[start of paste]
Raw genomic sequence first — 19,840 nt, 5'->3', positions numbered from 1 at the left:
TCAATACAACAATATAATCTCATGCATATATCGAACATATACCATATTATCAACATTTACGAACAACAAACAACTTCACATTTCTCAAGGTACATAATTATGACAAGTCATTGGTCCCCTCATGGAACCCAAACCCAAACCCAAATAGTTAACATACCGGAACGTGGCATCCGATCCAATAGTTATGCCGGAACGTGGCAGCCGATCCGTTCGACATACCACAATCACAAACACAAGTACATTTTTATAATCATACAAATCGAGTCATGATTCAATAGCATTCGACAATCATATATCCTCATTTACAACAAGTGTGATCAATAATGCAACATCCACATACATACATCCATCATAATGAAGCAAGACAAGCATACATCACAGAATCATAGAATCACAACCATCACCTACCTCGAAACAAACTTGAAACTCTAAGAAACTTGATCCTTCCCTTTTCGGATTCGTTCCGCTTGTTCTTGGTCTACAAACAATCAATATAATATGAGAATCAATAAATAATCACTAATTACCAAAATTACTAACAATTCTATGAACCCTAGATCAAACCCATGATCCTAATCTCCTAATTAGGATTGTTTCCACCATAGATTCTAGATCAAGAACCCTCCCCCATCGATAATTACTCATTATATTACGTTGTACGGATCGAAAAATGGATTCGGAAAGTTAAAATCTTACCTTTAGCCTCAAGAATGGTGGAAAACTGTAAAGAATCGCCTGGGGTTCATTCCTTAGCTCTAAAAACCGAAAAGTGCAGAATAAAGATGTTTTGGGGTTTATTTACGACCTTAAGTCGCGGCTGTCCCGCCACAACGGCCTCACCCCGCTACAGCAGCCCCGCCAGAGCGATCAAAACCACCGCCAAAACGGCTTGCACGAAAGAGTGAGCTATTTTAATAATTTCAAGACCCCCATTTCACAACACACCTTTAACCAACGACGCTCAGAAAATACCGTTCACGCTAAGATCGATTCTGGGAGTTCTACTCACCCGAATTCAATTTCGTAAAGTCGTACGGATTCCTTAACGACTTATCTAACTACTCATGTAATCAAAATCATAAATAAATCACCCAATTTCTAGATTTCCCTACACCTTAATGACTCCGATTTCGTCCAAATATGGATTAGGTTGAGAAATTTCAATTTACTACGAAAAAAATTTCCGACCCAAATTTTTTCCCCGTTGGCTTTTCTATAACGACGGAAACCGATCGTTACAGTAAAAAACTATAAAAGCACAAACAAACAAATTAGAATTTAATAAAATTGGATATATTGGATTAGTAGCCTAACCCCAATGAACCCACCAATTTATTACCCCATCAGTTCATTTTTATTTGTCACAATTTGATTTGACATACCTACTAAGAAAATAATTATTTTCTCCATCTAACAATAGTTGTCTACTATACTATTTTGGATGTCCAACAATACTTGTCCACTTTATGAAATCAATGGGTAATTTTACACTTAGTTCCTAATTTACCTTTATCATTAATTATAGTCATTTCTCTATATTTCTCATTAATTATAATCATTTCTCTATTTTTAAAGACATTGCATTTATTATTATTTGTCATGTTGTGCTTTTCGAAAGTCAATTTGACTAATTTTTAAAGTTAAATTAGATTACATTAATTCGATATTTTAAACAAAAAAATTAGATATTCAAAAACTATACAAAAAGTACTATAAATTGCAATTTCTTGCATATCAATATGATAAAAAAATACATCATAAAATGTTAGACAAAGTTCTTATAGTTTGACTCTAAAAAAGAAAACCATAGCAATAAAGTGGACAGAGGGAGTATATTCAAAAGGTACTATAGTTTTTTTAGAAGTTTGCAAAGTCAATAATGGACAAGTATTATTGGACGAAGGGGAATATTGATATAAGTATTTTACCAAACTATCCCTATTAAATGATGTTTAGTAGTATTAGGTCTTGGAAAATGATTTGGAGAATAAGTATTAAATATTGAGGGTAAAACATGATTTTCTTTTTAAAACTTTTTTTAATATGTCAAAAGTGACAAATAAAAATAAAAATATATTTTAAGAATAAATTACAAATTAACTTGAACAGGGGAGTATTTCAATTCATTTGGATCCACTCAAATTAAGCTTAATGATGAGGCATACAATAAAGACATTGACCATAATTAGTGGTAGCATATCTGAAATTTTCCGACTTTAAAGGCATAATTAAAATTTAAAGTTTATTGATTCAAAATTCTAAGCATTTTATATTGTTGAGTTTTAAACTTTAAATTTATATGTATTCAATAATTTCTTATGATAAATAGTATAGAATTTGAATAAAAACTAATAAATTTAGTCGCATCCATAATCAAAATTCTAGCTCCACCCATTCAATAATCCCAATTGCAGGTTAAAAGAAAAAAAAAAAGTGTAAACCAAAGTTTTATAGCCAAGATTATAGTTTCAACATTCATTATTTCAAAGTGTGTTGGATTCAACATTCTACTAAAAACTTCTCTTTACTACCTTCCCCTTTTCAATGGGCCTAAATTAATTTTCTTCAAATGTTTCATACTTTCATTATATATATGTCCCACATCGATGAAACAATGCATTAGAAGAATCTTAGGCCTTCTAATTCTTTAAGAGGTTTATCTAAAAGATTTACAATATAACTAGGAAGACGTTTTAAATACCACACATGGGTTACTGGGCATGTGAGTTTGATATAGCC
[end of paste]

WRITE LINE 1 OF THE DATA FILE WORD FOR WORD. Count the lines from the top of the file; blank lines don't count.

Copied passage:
Raw genomic sequence first — 19,840 nt, 5'->3', positions numbered from 1 at the left: